On interfering with the free market
For Donald Trump and Mike Pence, the news from Carrier looks like a slam-dunk: A company that was going to move 1,000 jobs to Mexico has agreed to keep the factories and jobs open in Indiana after the president-elect and vice president-elect applied a little pressure.
But after the celebrating should come some discomfort. Trump’s aggressive rhetoric suggests he sees nothing wrong with pushing corporate chieftains around in the name of making America great again.
Trump would do well to remember: He was elected president, not factory boss.
What makes capitalism strong are the forces of the market left to work their own magic. No free market is ever totally free, but the basics matter a lot: Decisions are made on the basis of things like supply and demand, knowing that information is open and rule of law secure.
But what happens when the market gets thrown out of kilter because of political influence? When decisions are made not on the basis of market forces but something else? When a political boss puts his thumb on the scales? When a president does?
You don’t have to look far beyond America’s borders to see the disaster that can occur when wealth and power become too cozy, when an overbearing state begins to dictate business decisions. It drives the free-market mechanism into a ditch. Has everyone already forgotten Gosplan, the central planning agency of the Soviet Union? The point is not just a historical one; in many nations today, state-owned or state-controlled enterprises are little more than extensions of the political leadership. They are balky, coddled, inefficient behemoths, and usually piggy banks for the rulers.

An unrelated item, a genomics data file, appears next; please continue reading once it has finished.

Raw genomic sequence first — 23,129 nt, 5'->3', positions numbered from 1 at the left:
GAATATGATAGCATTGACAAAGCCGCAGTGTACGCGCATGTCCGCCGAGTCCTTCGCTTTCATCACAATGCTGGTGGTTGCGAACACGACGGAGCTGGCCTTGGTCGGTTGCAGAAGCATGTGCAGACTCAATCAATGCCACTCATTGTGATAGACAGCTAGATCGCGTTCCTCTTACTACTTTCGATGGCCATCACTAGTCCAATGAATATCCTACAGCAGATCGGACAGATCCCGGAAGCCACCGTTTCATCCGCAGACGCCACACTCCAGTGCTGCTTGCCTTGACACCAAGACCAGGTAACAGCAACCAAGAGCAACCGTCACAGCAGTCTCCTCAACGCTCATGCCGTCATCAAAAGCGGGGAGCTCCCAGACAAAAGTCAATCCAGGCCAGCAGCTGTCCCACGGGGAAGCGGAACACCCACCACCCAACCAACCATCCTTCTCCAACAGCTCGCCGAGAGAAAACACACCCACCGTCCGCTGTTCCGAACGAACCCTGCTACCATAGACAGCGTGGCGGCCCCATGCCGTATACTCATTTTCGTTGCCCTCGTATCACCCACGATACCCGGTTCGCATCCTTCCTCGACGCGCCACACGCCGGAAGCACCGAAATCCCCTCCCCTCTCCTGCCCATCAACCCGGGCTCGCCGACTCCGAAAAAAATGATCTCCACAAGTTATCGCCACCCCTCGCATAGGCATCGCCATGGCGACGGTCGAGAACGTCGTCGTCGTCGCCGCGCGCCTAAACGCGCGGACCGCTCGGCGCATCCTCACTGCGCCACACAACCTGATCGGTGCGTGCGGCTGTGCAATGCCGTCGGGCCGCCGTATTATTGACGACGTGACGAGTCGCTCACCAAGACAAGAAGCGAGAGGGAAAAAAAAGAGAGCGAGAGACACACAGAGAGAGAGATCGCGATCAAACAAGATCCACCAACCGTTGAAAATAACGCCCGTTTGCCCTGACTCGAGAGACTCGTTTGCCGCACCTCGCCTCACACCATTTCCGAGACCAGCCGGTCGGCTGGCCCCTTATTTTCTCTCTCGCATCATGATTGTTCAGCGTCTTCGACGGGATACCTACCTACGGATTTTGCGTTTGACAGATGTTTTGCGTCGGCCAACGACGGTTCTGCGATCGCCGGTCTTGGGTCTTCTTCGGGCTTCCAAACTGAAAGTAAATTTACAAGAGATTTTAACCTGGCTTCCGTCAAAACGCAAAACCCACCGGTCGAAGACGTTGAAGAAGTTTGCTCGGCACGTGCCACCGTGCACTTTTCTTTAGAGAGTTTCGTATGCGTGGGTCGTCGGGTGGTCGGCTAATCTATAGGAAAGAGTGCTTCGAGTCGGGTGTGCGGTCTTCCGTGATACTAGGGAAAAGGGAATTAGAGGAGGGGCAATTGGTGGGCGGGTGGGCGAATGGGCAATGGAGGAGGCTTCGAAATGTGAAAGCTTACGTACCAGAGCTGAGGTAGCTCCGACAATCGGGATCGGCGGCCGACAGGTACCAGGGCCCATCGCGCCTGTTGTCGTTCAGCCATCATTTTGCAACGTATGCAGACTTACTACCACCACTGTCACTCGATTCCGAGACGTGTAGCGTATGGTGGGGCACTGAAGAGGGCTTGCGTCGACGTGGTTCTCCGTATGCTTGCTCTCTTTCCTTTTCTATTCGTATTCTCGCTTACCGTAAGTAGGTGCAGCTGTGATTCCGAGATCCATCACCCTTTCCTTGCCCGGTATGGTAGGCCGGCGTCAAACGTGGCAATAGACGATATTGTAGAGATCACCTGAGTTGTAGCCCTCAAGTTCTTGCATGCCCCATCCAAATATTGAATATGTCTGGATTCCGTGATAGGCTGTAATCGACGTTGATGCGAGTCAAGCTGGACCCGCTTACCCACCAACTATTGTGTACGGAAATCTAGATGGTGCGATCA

Do we want the president of the United States to be cajoling factory executives one by one? Such behavior seems to expose the president to risks, too. When do special favors and incentives to a company — or the pursuit of them — become something more sinister? Aside from warping market decisions, they could ensnare Trump or his administration in scandal.
The already overworked K Street lobbyists and our money-saturated political system will gleefully wade into a new swamp.
Soon, perhaps once he takes office, Trump may grasp that this is not how to change the world. He might save Carrier’s jobs for now, but the big forces that are shifting manufacturing jobs abroad — and have been for decades — will not be slowed by his intervention. Those forces can be changed, if at all, by economic policy — not by presidential jawboning.